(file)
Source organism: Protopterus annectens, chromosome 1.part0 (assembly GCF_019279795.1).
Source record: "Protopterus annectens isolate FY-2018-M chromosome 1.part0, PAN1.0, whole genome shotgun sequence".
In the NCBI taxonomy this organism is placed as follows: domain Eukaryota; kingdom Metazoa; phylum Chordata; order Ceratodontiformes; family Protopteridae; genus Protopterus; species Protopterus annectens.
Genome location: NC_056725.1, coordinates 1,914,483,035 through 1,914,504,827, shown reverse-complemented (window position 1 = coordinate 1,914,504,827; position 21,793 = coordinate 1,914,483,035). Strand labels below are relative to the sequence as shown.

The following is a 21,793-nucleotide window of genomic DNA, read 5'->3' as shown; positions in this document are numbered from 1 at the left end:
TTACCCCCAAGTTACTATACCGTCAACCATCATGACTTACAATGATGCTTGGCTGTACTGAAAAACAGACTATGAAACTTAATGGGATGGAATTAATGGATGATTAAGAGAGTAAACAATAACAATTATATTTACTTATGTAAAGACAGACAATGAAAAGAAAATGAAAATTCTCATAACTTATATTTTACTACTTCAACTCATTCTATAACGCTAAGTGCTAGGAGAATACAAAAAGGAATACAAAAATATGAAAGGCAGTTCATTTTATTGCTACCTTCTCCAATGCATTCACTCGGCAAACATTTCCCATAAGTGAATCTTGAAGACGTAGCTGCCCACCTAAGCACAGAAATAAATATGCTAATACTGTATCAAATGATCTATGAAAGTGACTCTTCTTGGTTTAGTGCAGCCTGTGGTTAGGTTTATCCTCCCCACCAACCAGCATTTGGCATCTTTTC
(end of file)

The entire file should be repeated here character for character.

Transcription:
Source organism: Protopterus annectens, chromosome 1.part0 (assembly GCF_019279795.1).
Source record: "Protopterus annectens isolate FY-2018-M chromosome 1.part0, PAN1.0, whole genome shotgun sequence".
In the NCBI taxonomy this organism is placed as follows: domain Eukaryota; kingdom Metazoa; phylum Chordata; order Ceratodontiformes; family Protopteridae; genus Protopterus; species Protopterus annectens.
Genome location: NC_056725.1, coordinates 1,914,483,035 through 1,914,504,827, shown reverse-complemented (window position 1 = coordinate 1,914,504,827; position 21,793 = coordinate 1,914,483,035). Strand labels below are relative to the sequence as shown.

The following is a 21,793-nucleotide window of genomic DNA, read 5'->3' as shown; positions in this document are numbered from 1 at the left end:
TTACCCCCAAGTTACTATACCGTCAACCATCATGACTTACAATGATGCTTGGCTGTACTGAAAAACAGACTATGAAACTTAATGGGATGGAATTAATGGATGATTAAGAGAGTAAACAATAACAATTATATTTACTTATGTAAAGACAGACAATGAAAAGAAAATGAAAATTCTCATAACTTATATTTTACTACTTCAACTCATTCTATAACGCTAAGTGCTAGGAGAATACAAAAAGGAATACAAAAATATGAAAGGCAGTTCATTTTATTGCTACCTTCTCCAATGCATTCACTCGGCAAACATTTCCCATAAGTGAATCTTGAAGACGTAGCTGCCCACCTAAGCACAGAAATAAATATGCTAATACTGTATCAAATGATCTATGAAAGTGACTCTTCTTGGTTTAGTGCAGCCTGTGGTTAGGTTTATCCTCCCCACCAACCAGCATTTGGCATCTTTTC